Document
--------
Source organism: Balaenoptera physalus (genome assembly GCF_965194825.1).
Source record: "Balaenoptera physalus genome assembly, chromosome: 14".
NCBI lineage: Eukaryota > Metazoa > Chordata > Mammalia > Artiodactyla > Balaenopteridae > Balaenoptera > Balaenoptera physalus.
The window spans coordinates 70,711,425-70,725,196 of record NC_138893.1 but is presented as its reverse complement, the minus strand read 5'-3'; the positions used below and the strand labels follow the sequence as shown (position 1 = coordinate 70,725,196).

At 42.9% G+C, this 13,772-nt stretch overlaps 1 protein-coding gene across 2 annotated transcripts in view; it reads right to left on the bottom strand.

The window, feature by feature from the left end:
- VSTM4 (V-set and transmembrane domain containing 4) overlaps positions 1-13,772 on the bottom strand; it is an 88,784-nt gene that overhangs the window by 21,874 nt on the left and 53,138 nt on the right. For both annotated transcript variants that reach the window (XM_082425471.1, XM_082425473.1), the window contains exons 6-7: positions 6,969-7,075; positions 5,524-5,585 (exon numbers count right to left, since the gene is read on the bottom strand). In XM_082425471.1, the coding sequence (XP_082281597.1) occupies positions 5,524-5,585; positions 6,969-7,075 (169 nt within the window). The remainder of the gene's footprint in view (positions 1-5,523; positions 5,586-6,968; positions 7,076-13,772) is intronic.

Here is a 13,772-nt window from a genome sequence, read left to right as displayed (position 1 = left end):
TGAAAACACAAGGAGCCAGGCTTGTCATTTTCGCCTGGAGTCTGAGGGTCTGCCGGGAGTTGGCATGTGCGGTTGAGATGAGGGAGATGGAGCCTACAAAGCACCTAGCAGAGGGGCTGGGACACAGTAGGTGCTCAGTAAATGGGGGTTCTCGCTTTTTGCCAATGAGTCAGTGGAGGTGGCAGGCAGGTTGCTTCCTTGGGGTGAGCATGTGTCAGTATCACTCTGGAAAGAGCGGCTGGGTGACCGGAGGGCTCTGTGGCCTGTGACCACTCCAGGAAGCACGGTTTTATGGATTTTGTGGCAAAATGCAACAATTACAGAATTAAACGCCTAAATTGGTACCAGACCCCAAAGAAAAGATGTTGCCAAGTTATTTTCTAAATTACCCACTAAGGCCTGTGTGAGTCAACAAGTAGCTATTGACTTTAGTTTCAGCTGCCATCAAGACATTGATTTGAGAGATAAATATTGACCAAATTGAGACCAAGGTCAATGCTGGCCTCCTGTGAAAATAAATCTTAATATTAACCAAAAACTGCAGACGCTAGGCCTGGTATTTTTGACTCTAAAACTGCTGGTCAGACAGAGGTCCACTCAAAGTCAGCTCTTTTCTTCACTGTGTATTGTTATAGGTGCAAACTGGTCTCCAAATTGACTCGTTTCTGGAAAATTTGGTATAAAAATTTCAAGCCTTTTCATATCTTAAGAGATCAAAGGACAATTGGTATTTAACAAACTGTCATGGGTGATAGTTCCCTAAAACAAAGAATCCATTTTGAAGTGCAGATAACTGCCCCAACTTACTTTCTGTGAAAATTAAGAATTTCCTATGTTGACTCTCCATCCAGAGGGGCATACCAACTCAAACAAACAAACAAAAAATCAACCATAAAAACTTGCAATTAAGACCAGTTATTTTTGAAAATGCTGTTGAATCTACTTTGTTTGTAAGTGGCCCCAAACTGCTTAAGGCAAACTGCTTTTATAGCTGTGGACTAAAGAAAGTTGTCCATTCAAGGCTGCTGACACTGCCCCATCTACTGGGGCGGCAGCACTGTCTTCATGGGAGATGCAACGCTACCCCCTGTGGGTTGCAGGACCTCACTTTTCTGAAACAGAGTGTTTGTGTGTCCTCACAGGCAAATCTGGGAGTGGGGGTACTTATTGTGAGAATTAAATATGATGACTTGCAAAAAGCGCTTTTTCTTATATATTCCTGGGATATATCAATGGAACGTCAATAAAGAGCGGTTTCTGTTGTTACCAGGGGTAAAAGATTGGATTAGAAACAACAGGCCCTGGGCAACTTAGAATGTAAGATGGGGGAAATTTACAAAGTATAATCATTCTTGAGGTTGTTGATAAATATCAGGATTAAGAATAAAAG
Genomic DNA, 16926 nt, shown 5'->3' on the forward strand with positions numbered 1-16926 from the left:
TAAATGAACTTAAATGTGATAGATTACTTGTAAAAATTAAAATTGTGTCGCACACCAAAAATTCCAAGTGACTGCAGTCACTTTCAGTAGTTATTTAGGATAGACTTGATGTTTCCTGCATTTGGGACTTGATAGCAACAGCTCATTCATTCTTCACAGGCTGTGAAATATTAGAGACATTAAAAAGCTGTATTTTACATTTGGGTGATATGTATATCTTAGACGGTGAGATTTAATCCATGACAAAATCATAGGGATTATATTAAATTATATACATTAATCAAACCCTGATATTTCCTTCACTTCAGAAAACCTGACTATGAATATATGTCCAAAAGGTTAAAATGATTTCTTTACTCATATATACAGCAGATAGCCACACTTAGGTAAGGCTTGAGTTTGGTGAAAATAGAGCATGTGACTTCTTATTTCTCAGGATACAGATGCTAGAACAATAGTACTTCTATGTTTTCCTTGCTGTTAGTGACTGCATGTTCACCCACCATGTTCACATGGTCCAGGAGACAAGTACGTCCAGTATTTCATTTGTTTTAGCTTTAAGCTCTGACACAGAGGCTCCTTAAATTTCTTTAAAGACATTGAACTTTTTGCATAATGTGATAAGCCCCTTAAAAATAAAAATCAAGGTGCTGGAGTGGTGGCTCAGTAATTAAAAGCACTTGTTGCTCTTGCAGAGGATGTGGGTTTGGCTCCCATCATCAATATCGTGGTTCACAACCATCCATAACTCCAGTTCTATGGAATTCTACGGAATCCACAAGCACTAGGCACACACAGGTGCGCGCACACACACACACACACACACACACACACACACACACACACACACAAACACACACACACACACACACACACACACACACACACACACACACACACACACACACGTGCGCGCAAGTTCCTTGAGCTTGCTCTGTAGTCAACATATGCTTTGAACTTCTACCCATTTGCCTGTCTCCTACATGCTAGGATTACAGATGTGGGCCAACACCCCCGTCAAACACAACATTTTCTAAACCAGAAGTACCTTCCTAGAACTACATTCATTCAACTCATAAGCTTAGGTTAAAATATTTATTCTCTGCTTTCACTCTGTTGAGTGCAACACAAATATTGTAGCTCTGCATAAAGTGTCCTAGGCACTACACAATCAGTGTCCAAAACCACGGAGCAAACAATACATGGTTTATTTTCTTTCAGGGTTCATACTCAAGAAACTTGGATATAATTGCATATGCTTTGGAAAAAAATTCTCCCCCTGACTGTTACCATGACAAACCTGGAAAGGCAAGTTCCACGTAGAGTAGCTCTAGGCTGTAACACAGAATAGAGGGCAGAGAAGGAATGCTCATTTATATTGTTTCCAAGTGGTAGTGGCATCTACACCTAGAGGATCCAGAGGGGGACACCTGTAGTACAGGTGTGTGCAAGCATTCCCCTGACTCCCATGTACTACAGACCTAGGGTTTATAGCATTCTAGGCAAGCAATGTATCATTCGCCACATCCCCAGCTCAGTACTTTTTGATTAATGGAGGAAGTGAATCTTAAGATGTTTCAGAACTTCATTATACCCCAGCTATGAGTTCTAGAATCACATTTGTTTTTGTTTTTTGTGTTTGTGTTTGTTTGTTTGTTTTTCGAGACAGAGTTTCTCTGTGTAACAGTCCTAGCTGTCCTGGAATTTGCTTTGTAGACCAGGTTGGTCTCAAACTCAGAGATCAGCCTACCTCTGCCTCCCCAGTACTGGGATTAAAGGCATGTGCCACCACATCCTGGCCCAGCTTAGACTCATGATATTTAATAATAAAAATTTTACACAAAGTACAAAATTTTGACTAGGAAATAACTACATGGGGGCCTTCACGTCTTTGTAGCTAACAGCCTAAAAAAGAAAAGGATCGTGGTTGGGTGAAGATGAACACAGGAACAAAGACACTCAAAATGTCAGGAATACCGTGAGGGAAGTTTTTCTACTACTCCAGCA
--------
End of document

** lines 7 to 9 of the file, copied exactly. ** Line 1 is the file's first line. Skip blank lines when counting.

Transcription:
- VSTM4 (V-set and transmembrane domain containing 4) overlaps positions 1-13,772 on the bottom strand; it is an 88,784-nt gene that overhangs the window by 21,874 nt on the left and 53,138 nt on the right. For both annotated transcript variants that reach the window (XM_082425471.1, XM_082425473.1), the window contains exons 6-7: positions 6,969-7,075; positions 5,524-5,585 (exon numbers count right to left, since the gene is read on the bottom strand). In XM_082425471.1, the coding sequence (XP_082281597.1) occupies positions 5,524-5,585; positions 6,969-7,075 (169 nt within the window). The remainder of the gene's footprint in view (positions 1-5,523; positions 5,586-6,968; positions 7,076-13,772) is intronic.

Here is a 13,772-nt window from a genome sequence, read left to right as displayed (position 1 = left end):
TGAAAACACAAGGAGCCAGGCTTGTCATTTTCGCCTGGAGTCTGAGGGTCTGCCGGGAGTTGGCATGTGCGGTTGAGATGAGGGAGATGGAGCCTACAAAGCACCTAGCAGAGGGGCTGGGACACAGTAGGTGCTCAGTAAATGGGGGTTCTCGCTTTTTGCCAATGAGTCAGTGGAGGTGGCAGGCAGGTTGCTTCCTTGGGGTGAGCATGTGTCAGTATCACTCTGGAAAGAGCGGCTGGGTGACCGGAGGGCTCTGTGGCCTGTGACCACTCCAGGAAGCACGGTTTTATGGATTTTGTGGCAAAATGCAACAATTACAGAATTAAACGCCTAAATTGGTACCAGACCCCAAAGAAAAGATGTTGCCAAGTTATTTTCTAAATTACCCACTAAGGCCTGTGTGAGTCAACAAGTAGCTATTGACTTTAGTTTCAGCTGCCATCAAGACATTGATTTGAGAGATAAATATTGACCAAATTGAGACCAAGGTCAATGCTGGCCTCCTGTGAAAATAAATCTTAATATTAACCAAAAACTGCAGACGCTAGGCCTGGTATTTTTGACTCTAAAACTGCTGGTCAGACAGAGGTCCACTCAAAGTCAGCTCTTTTCTTCACTGTGTATTGTTATAGGTGCAAACTGGTCTCCAAATTGACTCGTTTCTGGAAAATTTGGTATAAAAATTTCAAGCCTTTTCATATCTTAAGAGATCAAAGGACAATTGGTATTTAACAAACTGTCATGGGTGATAGTTCCCTAAAACAAAGAATCCATTTTGAAGTGCAGATAACTGCCCCAACTTACTTTCTGTGAAAATTAAGAATTTCCTATGTTGACTCTCCATCCAGAGGGGCATACCAACTCAAACAAACAAACAAAAAATCAACCATAAAAACTTGCAATTAAGACCAGTTATTTTTGAAAATGCTGTTGAATCTACTTTGTTTGTAAGTGGCCCCAAACTGCTTAAGGCAAACTGCTTTTATAGCTGTGGACTAAAGAAAGTTGTCCATTCAAGGCTGCTGACACTGCCCCATCTACTGGGGCGGCAGCACTGTCTTCATGGGAGATGCAACGCTACCCCCTGTGGGTTGCAGGACCTCACTTTTCTGAAACAGAGTGTTTGTGTGTCCTCACAGGCAAATCTGGGAGTGGGGGTACTTATTGTGAGAATTAAATATGATGACTTGCAAAAAGCGCTTTTTCTTATATATTCCTGGGATATATCAATGGAACGTCAATAAAGAGCGGTTTCTGTTGTTACCAGGGGTAAAAGATTGGATTAGAAACAACAGGCCCTGGGCAACTTAGAATGTAAGATGGGGGAAATTTACAAAGTATAATCATTCTTGAGGTTGTTGATAAATATCAGGATTAAGAATAAAAG